In the end, the Offshore Project brings together 86 journalists from 46 countries into an ongoing reporting collaboration. German and Canadian news outlets (Süddeutsche Zeitung, Norddeutscher Rundfunk, and the CBC) will be among the first to report their findings this week, with The Washington Post beginning their report on April 7, just in time for Tax Day. Reporters from more than 30 other publications also contributed, including Le Monde, the BBC and The Guardian. (The ICIJ actually published some preliminary findings in conjunction with the U.K. publications as a teaser back in November.)

“The natural step wasn’t to sit in Washington and try to figure out who is this person and why this matters in Azerbaijan or Romania,” Walker Guevara said, “but to go to our members there — or a good reporter if we didn’t have a member — give them the names, invite them into the project, see if the name mattered, and involve them in the process.”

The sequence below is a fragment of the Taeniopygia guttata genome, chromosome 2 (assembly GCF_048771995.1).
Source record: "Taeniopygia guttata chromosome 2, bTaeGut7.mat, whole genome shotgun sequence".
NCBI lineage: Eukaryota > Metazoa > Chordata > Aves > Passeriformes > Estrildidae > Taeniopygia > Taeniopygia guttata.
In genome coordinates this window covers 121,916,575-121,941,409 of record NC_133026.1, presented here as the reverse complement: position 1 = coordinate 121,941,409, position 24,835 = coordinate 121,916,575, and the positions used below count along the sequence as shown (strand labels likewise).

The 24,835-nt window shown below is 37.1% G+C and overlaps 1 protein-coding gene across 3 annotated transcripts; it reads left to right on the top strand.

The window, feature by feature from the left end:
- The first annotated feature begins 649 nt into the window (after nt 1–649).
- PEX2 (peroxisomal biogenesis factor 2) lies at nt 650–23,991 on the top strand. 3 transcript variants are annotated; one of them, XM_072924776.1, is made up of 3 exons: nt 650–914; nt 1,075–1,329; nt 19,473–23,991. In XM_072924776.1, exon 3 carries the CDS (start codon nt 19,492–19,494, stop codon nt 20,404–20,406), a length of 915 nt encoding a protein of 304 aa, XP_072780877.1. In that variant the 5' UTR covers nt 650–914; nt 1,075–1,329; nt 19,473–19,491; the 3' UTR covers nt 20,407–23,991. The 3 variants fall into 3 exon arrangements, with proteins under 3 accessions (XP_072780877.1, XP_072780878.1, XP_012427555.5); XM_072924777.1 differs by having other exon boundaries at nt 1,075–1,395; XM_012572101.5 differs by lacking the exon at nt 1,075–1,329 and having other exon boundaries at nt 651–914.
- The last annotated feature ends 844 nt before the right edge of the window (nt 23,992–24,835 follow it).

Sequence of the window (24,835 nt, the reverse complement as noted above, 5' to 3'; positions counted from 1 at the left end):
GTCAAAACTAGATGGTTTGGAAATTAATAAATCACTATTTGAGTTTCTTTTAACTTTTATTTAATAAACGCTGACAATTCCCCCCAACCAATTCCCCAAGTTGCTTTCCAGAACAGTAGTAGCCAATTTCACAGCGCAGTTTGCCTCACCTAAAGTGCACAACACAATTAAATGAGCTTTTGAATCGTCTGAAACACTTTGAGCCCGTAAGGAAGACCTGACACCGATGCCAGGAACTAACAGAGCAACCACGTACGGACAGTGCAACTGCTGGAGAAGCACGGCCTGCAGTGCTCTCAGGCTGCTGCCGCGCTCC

Defining names that matter was a learning experience for the leaders of the Offshore Project. Writes Duncan Campbell, an ICIJ founder and current data journalism manager:

ICIJ’s fundamental lesson from the Offshore Project data has been patience and perseverance. Many members started by feeding in lists of names of politicians, tycoons, suspected or convicted fraudsters and the like, hoping that bank accounts and scam plots would just pop out. It was a frustrating road to follow. The data was not like that.

The data was, in fact, very messy and unstructured. Between a bevy of spreadsheets, emails, PDFs without OCR, and pictures of passports, the ICIJ still hasn’t finished mining all the data from the raw files. Campbell details the complicated process of cleaning the data and sorting it into a searchable database. Using NUIX software licenses granted to the ICIJ for free, it took a British programmer two weeks to build a secure database that would allow all of the far-flung journalists not only to safely search and download the documents, but also to communicate with one another through an online forum.

“Once we went to these places and gathered these reporters, we needed to give them the tools to function as a team,” Walker Guevara said.